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Educated–painful, but powerful memoir

Educated

by Tara Westover

EducatedVery few books leave me speechless, but Tara Westover’s memoir Educated is one of them. Well written, this is the author’s very personal story of growing up in a dysfunctional family with abuse of various types from several family members and later betrayal by others. Tara lived a secluded and physically difficult life with a large family dominated by an authoritative father with mental issues. He was an extremist Mormon with an antigovernment, end times, survivalist fixation.

Tara was supposedly homeschooled, but her education was basically nonexistent. She and several of her brothers in turn realized their only escape was through education. Self-taught, Tara scored high enough on her ACT test to qualify for admission to Brigham Young University as she turned 17. She was unprepared mentally and socially for a college experience. She did not even have basic hygiene skills.

Over the course of her academic education, she was confronted with multiple instances where the foundations of her beliefs from childhood were shattered by learning the true version of events. She was lied to, put in danger, and manipulated time after time. Tara’s journey to mental health and a new normalcy happened slowly and only after many confrontations with her family. Eventually she was forced by them to choose with whom her loyalties would lie and the direction of her life as an adult.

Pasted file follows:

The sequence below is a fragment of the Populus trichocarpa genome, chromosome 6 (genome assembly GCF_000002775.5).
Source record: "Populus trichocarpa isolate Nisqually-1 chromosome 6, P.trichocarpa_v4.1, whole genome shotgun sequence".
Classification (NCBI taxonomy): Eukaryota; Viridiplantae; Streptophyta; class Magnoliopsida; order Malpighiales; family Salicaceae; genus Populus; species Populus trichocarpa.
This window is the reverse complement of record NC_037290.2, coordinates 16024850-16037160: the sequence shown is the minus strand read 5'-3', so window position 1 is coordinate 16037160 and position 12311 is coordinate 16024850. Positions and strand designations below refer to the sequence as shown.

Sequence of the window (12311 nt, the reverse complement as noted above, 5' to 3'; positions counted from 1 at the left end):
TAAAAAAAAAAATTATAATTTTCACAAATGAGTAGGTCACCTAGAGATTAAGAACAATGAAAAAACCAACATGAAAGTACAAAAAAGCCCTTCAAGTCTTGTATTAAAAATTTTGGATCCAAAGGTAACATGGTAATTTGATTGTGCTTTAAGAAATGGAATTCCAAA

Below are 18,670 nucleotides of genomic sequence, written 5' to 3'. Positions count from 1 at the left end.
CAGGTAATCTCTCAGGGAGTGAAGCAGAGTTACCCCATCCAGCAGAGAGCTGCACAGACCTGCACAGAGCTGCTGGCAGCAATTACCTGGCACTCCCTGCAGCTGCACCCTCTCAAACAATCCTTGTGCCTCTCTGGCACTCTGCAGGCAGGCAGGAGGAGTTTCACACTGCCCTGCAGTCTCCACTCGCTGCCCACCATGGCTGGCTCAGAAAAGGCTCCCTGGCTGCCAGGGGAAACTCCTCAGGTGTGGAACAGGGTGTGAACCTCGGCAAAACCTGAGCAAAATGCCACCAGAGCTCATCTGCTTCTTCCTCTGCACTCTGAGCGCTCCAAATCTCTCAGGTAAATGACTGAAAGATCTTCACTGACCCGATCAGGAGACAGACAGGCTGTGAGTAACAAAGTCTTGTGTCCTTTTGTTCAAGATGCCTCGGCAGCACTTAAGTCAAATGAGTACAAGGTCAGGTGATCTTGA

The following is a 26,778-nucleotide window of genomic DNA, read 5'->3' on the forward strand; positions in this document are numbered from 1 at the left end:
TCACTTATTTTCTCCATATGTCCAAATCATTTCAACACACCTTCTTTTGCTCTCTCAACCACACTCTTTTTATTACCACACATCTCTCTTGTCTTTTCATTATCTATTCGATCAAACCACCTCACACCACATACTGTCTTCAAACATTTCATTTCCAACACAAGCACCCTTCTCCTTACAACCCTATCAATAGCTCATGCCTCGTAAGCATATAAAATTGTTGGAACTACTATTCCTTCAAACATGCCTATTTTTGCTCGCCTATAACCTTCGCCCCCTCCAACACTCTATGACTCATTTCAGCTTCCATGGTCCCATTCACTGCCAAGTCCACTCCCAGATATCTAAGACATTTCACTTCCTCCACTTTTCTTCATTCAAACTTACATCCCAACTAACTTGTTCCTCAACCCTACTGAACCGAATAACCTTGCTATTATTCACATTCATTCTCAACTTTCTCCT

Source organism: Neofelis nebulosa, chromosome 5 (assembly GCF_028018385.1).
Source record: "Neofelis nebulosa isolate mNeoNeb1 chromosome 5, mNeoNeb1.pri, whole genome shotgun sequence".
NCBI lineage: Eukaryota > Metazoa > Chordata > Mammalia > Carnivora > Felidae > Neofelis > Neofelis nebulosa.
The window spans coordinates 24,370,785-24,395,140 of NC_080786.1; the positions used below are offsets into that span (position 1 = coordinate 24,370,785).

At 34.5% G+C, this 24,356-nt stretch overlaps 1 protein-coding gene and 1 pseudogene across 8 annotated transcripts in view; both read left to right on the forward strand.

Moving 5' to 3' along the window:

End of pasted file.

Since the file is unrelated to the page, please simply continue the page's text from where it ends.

Educated is a powerful memoir and emotionally very difficult to read. Its focus on education, relationships, and faith results in a painful tale as Tara journeys from Idaho to Cambridge with forays to New England, Paris, Italy, and the Middle East—all places she could not even dream of because she previously knew nothing about them.  This is a story that needed to be told, and one I am glad the author shared.

I would like to extend my thanks to netgalley.com and to Random House for giving me the opportunity to read this book in exchange for an honest review.

Rating: 5/5

Category: Memoir

Notes: links provided by Random House

LISTEN to Tara’s NPR Fresh Air interview: https://www.npr.org/2018/02/20/587244230/memoirist-retraces-her-journey-from-survivalist-childhood-to-cambridge-ph-d

 

WATCH Tara’s CBS This Morning segment: https://www.cbsnews.com/video/tara-westovers-journey-from-off-the-grid-childhood-to-cambridge/

 

DISCUSS the book with your book club: https://www.penguinrandomhouse.com/books/550168/educated-by-tara-westover/9780399590504/readers-guide/

Publication:   February 20, 2018—Random House

Memorable Lines:

I’d never learned how to talk to people who weren’t like us—people who went to school and visited the doctor. Who weren’t preparing, every day, for the End of the World.

“There’s a world out there, Tara,” he said. “And it will look a lot different once Dad is no longer whispering his view of it in your ear.”

It’s strange how you give the people you love so much power over you, I had written in my journal. But Shawn had more power over me than I could possibly have imagined. He had defined me to myself, and there’s no greater power than that.